My native state of South Carolina is not one unfamiliar with political scandals, to be sure. But today’s resignation of Lt. Gov. Ken Ard (apparently as part of a plea agreement subsequent to a criminal investigation) was still something of a bombshell.
Ard (a Republican who is elected separately from the governor under SC’s system) was nailed for a large pattern of financial irregularities and reporting violations. But the backstory is pretty interesting. I normally avoid quoting from or linking to Will Folks, the bad-boy Palmetto State blogger most notorious for claiming an extramarital affair with his former boss (and now Gov.) Nikki Haley, if only because the man is a relentless self-promoter of (sometimes) dubious credibility. But he’s been all over this story for a good while, and seems to know the players very well:
S.C. Lt. Gov. Ken Ard’s resignation can be traced to a mountain cabin just across the South Carolina state line
There, near Cedar Mountain, N.C., three prominent Palmetto democratic operatives - Phil Bailey, Tyler Jones and Lachlan McIntosh - met in January to chart a new course for an ailing party. It was a grim time for South Carolina Democrats, with South Carolina Republicans pulling off a clean sweep of the state’s nine constitutional offices (and picking up a handful of seats in the S.C. House of Representatives).
“We were so frustrated with the fact that all these Republicans won because they had a ‘R’ behind their name,” Jones says. “Our objective was to show people that’s a stupid way to vote.”
“We’re gonna set a new tone with these guys,” Bailey explains….
A few weeks later, McIntosh was pouring through filing information on the S.C. State Election Commission (SCSEC) website when he noticed a pattern of irregular expenses on Ard’s campaign finance disclosure forms.
“When I saw it, I knew exactly what was happening,” McIntosh says. “He had ethics problems before that (which) the press never wrote about, but this stuff was clearly illegal….”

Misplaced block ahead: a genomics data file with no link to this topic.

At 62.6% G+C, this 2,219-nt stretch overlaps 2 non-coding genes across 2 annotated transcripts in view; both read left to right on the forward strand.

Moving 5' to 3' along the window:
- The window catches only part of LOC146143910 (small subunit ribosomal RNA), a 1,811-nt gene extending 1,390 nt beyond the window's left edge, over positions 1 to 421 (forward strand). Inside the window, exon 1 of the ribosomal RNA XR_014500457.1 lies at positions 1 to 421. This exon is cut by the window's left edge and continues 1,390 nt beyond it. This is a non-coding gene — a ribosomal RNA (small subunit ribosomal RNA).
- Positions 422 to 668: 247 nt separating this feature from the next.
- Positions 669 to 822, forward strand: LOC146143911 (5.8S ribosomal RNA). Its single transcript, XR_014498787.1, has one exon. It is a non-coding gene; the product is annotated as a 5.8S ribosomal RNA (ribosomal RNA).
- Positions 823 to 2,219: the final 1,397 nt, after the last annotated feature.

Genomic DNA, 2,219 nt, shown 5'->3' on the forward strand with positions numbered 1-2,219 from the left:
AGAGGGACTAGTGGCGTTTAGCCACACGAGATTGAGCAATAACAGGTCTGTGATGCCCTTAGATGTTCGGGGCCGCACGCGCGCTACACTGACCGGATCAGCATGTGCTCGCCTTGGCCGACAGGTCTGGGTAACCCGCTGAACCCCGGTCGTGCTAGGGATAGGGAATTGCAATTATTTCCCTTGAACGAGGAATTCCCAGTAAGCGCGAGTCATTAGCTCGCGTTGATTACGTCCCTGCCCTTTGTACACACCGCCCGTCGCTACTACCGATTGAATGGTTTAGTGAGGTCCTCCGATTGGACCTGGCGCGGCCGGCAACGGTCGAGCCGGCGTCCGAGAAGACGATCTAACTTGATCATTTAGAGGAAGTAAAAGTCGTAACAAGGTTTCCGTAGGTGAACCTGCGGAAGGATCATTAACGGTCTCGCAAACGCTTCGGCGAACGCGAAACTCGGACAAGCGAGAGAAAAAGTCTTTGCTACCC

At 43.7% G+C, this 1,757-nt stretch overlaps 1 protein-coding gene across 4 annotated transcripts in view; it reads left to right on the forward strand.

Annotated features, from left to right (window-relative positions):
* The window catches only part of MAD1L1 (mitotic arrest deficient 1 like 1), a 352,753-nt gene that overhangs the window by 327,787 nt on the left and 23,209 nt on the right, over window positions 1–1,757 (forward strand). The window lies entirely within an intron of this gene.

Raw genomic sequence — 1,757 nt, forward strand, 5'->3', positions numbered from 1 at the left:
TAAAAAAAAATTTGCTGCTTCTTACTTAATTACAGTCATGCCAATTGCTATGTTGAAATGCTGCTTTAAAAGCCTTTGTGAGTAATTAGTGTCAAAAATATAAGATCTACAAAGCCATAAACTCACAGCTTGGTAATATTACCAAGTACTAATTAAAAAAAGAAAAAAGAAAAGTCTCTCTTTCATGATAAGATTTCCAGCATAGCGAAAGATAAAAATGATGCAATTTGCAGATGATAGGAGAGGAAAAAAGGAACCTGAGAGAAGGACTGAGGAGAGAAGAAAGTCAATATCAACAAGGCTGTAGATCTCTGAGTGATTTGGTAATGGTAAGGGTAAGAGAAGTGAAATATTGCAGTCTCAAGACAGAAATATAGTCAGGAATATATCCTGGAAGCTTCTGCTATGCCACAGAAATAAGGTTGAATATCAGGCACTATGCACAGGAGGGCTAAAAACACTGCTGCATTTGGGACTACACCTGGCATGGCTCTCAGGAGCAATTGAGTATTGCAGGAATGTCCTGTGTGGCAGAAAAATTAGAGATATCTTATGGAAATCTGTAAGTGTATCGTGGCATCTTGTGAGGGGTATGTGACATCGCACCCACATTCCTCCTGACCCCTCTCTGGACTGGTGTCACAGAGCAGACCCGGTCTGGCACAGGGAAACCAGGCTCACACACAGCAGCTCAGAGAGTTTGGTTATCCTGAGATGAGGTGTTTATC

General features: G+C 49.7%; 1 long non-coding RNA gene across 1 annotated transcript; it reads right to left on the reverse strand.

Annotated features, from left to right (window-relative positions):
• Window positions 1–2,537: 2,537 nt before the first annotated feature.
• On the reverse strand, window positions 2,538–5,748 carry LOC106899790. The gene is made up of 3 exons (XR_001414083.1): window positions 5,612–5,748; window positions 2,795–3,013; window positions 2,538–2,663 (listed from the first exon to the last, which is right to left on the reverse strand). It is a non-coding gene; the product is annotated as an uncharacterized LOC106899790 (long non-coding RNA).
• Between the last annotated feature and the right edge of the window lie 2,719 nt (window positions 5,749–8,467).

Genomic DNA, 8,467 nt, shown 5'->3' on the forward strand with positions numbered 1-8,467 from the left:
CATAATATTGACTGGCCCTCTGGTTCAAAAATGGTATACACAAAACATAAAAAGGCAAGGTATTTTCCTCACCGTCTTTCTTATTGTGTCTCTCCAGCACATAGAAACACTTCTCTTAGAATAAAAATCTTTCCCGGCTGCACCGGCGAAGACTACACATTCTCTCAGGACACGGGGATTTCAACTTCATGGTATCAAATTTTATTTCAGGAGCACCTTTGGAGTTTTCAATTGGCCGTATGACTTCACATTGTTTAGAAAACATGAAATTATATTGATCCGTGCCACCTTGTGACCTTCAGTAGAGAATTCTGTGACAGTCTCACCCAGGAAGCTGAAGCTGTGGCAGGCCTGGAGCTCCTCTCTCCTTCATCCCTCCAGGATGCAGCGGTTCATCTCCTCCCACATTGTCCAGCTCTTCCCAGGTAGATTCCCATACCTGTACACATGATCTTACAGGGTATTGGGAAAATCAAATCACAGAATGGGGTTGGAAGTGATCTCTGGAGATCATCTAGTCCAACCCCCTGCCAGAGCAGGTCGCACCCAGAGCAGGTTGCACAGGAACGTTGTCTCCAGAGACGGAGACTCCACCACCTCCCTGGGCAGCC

McIntosh called Bailey and Jones with his findings, getting second opinions as well as soliciting their assistance in bringing the story to the attention of the state’s mainstream press.
What response did they get from the media? Nothing not a peep.
To make a long murky saga short, the operatives (who had already contacted the authorities) got the information into the hands of “alternative journalist” Corey Hutchins of the Columbia Free Times, who broke the story on Jan. 31.
Within days, Ard was slapped with over 100 violations and later assessed more than $60,000 worth of ethics fines, although an accompanying report published by the S.C. State Ethics Commission (SCSEC) revealed a damning pattern of deception that was much more troubling than the original allegations.
According to the ethics report, Ard’s illegal use of campaign funds for personal purposes was much more flagrant than originally suspected. Also, the report revealed that Ard repeatedly provided false information to investigators - fabricating an official “economic development” pretense for a family vacation to Washington, D.C. and concocting a story about buying his wife Tammy an inaugural gown as an excuse for some of the personal clothing expenses.
In addition to these allegations Ard has also been accused of running a “cash for contributions” scam in which money was given to donors in exchange for them agreeing to cut a check to his campaign.
In light of all these allegations, S.C. Attorney General Alan Wilson referred Ard’s case to the statewide grand jury last July which eventually resulted in Ard’s decision to resign his office as part of a plea agreement.
So it’s a story of elected-official arrogance, partisanship, and MSM negligence, it appears. In South Carolina, they don’t have small scandals; they live large.
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